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Prospective motion correction in functional MRI using simultaneous multislice imaging and multislice-to-volume image registration

: Hoinkiss, D.C.; Erhard, P.; Breutigam, N.-J.; Samson-Himmelstjerna, F. von; Günther, M.; Porter, D.A.


NeuroImage 200 (2019), S.159-173
ISSN: 1053-8119
ISSN: 1095-9572
Fraunhofer MEVIS ()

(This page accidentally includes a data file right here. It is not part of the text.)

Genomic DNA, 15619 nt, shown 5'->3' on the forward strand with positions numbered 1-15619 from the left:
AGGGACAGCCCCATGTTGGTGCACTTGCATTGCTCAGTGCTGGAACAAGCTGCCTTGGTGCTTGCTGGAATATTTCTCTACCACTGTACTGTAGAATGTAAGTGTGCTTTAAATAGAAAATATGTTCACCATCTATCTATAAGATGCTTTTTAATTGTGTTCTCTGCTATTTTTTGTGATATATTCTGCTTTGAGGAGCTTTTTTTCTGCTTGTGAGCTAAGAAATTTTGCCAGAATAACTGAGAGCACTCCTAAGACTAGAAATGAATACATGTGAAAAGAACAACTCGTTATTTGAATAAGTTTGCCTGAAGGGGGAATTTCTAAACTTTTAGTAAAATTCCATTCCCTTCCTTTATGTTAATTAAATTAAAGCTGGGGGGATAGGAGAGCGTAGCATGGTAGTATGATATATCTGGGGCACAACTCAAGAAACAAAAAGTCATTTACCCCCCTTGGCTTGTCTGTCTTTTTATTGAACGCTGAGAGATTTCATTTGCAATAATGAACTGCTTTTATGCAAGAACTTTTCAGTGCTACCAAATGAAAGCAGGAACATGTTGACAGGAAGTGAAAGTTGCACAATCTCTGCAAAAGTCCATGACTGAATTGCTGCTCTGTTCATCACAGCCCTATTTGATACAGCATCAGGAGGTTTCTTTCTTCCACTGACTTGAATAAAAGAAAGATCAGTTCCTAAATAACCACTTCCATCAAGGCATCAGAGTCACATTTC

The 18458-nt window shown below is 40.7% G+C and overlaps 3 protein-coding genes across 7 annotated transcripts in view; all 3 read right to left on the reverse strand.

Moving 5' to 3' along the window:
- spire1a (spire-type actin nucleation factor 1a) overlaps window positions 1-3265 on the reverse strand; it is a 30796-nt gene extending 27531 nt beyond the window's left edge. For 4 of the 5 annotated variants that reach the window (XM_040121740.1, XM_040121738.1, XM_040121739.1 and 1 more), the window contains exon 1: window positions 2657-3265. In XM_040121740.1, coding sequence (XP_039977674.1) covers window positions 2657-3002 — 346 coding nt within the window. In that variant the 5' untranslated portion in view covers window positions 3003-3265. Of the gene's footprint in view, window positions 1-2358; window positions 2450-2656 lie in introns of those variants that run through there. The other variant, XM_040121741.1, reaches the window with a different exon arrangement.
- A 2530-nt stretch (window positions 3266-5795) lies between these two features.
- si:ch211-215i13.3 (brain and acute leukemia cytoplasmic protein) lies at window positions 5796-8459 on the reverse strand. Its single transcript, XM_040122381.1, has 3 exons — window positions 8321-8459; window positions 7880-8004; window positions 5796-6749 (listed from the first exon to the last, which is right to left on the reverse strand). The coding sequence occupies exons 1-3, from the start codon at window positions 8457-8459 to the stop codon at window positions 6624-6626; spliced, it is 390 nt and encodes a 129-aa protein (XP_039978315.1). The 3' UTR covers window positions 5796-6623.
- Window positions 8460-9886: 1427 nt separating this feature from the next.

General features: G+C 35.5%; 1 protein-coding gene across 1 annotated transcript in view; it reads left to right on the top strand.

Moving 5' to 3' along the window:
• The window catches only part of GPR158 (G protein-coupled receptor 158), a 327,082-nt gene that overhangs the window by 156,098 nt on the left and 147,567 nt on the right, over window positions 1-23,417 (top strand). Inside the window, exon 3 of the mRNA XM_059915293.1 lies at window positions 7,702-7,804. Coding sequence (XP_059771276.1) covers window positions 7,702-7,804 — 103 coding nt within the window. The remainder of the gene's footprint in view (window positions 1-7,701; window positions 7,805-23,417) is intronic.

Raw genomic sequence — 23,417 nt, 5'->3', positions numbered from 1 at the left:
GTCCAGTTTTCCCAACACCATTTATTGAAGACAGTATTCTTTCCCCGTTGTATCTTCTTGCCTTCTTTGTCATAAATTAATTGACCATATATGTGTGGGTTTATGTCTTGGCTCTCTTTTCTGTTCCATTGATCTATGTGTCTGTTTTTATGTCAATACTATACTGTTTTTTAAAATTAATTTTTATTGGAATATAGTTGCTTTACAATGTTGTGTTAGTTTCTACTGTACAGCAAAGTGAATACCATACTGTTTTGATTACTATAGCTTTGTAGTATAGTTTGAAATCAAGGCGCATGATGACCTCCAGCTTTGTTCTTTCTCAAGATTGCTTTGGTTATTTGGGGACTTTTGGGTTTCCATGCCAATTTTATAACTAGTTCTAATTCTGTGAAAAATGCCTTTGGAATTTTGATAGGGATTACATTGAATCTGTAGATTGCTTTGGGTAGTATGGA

The sensitivity to subject motion is one of the major challenges in functional MRI (fMRI) studies in which a precise alignment of images from different time points is required to allow reliable quantification of brain activation throughout the scan. Especially the long measurement times and laborious fMRI tasks add to the amount of subject motion found in typical fMRI measurements, even when head restraints are used. In case of moving subjects, prospective motion correction can maintain the relationship between spatial image information and subject anatomy by constantly adapting the image slice positioning to follow the subject in real time. Image-based prospective motion correction is well-established in fMRI studies and typically computes the motion estimates based on a volume-to-volume image registration, resulting in low temporal resolution. This study combines fMRI using simultaneous multislice imaging with multislice-to-volume-based image registration to allow sub-TR motion detection with subsequent real-time adaption of the imaging system. Simultaneous multislice imaging is widely used in fMRI studies and, together with multislice-to-volume-based image registration algorithms, enables computing suitable motion states after only a single readout by registering the simultaneously excited slices to a reference volume acquired at the start of the measurement. The technique is evaluated in three human BOLD fMRI studies (n = 1, 5, and 1) to explore different aspects of the method. It is compared to conventional, volume-to-volume-based prospective motion correction as well as retrospective motion correction methods. Results show a strong reduction in retrospectively computed residual motion parameters of up to 50% when comparing the two prospective motion correction techniques. An analysis of temporal signal-to-noise ratio as well as brain activation results shows high consistency between the results before and after additional retrospective motion correction when using the proposed technique, indicating successful prospective motion correction. The comparison of absolute tSNR values does not show an improvement compared to using retrospective motion correction alone. However, the improved temporal resolution may provide improved tSNR in the presence of more exaggerated intra-volume motion.